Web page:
To me, this is the best Symphony-era Castlevania game, and definitely one that everybody should experience.

Summary

Pros
  • Amazing spritework and gorgeous music
  • Gotta exorcise 'em all!
  • Lots of unlockable game modes
  • Mind-blowingly amazing from the word "go"
Cons
  • Not particularly long
  • No way to do Soul Trade
  • Overpowered equipment is ridiculously overpowered

Talkback

ClexYoshiNovember 03, 2014

I feel that this review fails to mention one of Aria of Sorrow's greatest weaknesses. although you mention the different drop rates for souls, you failed to mention how mind-numbing this game gets if you hope to get 100% soul completion. even with the soul eater ring to up the drop rate, there is many a time where you will be finding a particular enemy enxt to a door and killing it over and over until you get the drop. this is especially true of a couple of annoying ones such as the Sky Fish and the Tsuchinoko (Bonus points for using the monster that Dunsparce is based on, Konami!)

There's also a bit of translation weirdness, particularly with a few enemies based on Dante's divine comedy and Hindu Mythology. things like "Curly" clearly being Kali, the Hindu goddess of Empowerment, Death, and fertility, or my personal favorite "Lubicant" being Rubicante from Dante's Inferno. There's also soul descriptions that are marred by this bad translation, such as the Zombie Soldier's soul, which tells you to "Press A in the air to recover health". What this actually means is that the Zombie Soldier soul lets you perform a midair tech if you're being knocked back to regain control of your decent.

Besides these tiny areas of sorrow in the game (http://www.badumtss.net/), Zach's claims ring true. Although I'm much more of a fan of order of Ecclesia, Aria of Sorrow is probably my second favorite Metroidvania, followed by a tie between Portrait of Ruin and Circle of the Moon.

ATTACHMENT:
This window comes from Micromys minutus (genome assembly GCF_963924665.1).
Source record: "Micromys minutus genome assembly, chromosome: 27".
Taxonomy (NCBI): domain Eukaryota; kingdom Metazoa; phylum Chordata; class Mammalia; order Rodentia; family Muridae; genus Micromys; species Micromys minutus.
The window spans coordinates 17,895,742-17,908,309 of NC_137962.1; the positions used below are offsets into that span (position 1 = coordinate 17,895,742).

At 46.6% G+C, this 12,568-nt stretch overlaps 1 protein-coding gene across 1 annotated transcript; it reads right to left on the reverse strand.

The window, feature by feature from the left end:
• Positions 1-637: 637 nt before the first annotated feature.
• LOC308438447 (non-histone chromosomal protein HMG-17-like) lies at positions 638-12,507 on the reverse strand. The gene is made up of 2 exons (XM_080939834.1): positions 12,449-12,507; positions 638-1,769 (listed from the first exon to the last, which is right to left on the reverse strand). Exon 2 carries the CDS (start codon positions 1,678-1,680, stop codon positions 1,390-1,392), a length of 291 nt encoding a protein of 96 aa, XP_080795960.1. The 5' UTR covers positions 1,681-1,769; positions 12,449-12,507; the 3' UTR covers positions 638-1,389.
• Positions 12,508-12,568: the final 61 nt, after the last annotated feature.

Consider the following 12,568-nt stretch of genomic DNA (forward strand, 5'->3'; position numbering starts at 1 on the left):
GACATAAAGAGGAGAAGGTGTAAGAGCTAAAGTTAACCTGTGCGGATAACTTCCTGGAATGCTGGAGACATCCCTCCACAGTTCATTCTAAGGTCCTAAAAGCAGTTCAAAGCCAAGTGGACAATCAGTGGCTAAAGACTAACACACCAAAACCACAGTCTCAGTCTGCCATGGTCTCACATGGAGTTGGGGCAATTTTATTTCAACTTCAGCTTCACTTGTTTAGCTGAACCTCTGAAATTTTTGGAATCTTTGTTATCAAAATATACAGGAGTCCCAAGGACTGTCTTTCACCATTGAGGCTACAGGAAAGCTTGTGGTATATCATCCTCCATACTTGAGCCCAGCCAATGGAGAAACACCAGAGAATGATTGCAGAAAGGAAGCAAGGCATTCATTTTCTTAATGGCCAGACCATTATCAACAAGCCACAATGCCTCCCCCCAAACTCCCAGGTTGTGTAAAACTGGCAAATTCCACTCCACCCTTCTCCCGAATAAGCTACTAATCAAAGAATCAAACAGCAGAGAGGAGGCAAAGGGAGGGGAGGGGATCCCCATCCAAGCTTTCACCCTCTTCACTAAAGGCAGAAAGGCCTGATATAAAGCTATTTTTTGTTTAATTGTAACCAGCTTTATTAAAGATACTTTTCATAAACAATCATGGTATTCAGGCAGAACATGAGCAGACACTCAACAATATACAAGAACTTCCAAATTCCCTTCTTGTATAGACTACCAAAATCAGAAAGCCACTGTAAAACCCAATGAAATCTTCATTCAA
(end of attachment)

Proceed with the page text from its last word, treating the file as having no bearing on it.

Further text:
mathsNovember 04, 2014

Quote from: ClexYoshi

There's also soul descriptions that are marred by this bad translation, such as the Zombie Soldier's soul, which tells you to "Press A in the air to recover health". What this actually means is that the Zombie Soldier soul lets you perform a midair tech if you're being knocked back to regain control of your decent.

My Zombie Officer translation is: "Jumping while taking damage restores health."  I assumed this meant I would gain health if I got hit while jumping.  Alas, it never worked. 


As far as the brevity of the game being listed as a con, I actually found it a strength.  So many modern games pad their content with useless missions and repetitive mechanics, it was refreshing to finish this one in 7 hours. 

PhilPhillip Stortzum, November 04, 2014

This was the one I downloaded last week. I think I also have it on a double pack with another GBA Castlevania game. I don't remember which two were on the one cartridge, though.

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Genre Action
Developer Konami
Players1

Worldwide Releases

na: Castlevania: Aria of Sorrow
Release Oct 23, 2014
PublisherKonami
RatingTeen
jpn: Castlevania: Akatsuki no Minuet
Release Aug 26, 2015
PublisherKonami
RatingAll Ages
eu: Castlevania: Aria of Sorrow
Release Mar 19, 2015
PublisherKonami
Rating12+
aus: Castlevania: Aria of Sorrow
Release Mar 19, 2015
PublisherKonami
RatingMature